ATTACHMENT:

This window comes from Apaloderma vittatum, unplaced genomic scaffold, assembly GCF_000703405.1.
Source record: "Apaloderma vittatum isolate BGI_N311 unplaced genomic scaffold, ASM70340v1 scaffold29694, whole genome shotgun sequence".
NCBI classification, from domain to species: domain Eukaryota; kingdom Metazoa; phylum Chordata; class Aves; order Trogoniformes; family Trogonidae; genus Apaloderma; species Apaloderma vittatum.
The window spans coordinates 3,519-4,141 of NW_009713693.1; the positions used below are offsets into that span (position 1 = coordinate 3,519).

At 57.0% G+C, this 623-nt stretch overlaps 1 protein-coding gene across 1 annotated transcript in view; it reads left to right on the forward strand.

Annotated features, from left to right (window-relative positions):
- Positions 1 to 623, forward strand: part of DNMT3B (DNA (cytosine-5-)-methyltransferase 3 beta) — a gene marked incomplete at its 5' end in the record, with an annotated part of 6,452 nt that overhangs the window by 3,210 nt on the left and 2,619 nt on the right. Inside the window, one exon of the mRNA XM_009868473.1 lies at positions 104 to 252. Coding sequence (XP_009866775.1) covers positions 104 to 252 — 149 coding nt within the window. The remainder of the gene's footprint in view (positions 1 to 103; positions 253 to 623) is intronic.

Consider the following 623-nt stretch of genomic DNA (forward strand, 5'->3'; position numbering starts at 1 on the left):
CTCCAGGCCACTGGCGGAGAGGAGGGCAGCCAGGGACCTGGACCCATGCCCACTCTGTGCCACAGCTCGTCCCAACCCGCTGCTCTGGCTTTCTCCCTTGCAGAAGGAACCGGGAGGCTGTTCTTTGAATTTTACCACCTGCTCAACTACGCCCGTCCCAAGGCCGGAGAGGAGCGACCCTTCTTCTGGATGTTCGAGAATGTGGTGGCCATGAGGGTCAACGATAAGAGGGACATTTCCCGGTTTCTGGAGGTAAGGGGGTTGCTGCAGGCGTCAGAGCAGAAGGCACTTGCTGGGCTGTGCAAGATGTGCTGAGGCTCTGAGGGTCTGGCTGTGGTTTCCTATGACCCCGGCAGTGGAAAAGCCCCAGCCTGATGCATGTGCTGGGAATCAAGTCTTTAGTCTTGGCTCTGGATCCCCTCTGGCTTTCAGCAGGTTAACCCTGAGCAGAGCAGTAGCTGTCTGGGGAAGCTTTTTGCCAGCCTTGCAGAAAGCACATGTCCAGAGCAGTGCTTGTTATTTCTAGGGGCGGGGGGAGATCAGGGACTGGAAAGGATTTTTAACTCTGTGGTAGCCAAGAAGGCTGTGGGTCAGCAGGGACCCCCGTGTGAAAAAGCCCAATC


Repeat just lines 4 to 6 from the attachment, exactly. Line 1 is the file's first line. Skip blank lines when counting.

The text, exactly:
The window spans coordinates 3,519-4,141 of NW_009713693.1; the positions used below are offsets into that span (position 1 = coordinate 3,519).

At 57.0% G+C, this 623-nt stretch overlaps 1 protein-coding gene across 1 annotated transcript in view; it reads left to right on the forward strand.

Annotated features, from left to right (window-relative positions):